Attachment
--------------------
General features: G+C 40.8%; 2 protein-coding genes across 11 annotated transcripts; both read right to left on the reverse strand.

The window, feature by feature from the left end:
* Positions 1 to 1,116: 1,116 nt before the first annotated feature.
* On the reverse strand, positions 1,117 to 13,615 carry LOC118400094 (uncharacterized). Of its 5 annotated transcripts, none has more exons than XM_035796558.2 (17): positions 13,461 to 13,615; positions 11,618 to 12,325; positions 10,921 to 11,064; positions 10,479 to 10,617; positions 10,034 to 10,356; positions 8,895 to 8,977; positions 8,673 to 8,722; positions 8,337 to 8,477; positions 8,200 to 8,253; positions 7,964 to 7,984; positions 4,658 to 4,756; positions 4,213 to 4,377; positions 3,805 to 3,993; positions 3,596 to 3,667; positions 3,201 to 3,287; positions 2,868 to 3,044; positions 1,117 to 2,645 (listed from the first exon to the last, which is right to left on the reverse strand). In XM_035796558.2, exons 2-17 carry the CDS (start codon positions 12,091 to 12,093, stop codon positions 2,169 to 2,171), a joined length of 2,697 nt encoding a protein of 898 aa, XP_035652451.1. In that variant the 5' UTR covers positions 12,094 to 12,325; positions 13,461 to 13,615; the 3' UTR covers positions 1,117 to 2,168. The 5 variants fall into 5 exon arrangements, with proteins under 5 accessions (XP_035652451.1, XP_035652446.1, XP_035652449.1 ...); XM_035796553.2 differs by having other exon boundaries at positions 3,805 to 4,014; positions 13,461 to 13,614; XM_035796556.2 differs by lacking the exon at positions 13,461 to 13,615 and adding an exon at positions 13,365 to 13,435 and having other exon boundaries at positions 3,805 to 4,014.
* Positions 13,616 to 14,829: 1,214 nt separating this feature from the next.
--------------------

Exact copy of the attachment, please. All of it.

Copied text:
General features: G+C 40.8%; 2 protein-coding genes across 11 annotated transcripts; both read right to left on the reverse strand.

The window, feature by feature from the left end:
* Positions 1 to 1,116: 1,116 nt before the first annotated feature.
* On the reverse strand, positions 1,117 to 13,615 carry LOC118400094 (uncharacterized). Of its 5 annotated transcripts, none has more exons than XM_035796558.2 (17): positions 13,461 to 13,615; positions 11,618 to 12,325; positions 10,921 to 11,064; positions 10,479 to 10,617; positions 10,034 to 10,356; positions 8,895 to 8,977; positions 8,673 to 8,722; positions 8,337 to 8,477; positions 8,200 to 8,253; positions 7,964 to 7,984; positions 4,658 to 4,756; positions 4,213 to 4,377; positions 3,805 to 3,993; positions 3,596 to 3,667; positions 3,201 to 3,287; positions 2,868 to 3,044; positions 1,117 to 2,645 (listed from the first exon to the last, which is right to left on the reverse strand). In XM_035796558.2, exons 2-17 carry the CDS (start codon positions 12,091 to 12,093, stop codon positions 2,169 to 2,171), a joined length of 2,697 nt encoding a protein of 898 aa, XP_035652451.1. In that variant the 5' UTR covers positions 12,094 to 12,325; positions 13,461 to 13,615; the 3' UTR covers positions 1,117 to 2,168. The 5 variants fall into 5 exon arrangements, with proteins under 5 accessions (XP_035652451.1, XP_035652446.1, XP_035652449.1 ...); XM_035796553.2 differs by having other exon boundaries at positions 3,805 to 4,014; positions 13,461 to 13,614; XM_035796556.2 differs by lacking the exon at positions 13,461 to 13,615 and adding an exon at positions 13,365 to 13,435 and having other exon boundaries at positions 3,805 to 4,014.
* Positions 13,616 to 14,829: 1,214 nt separating this feature from the next.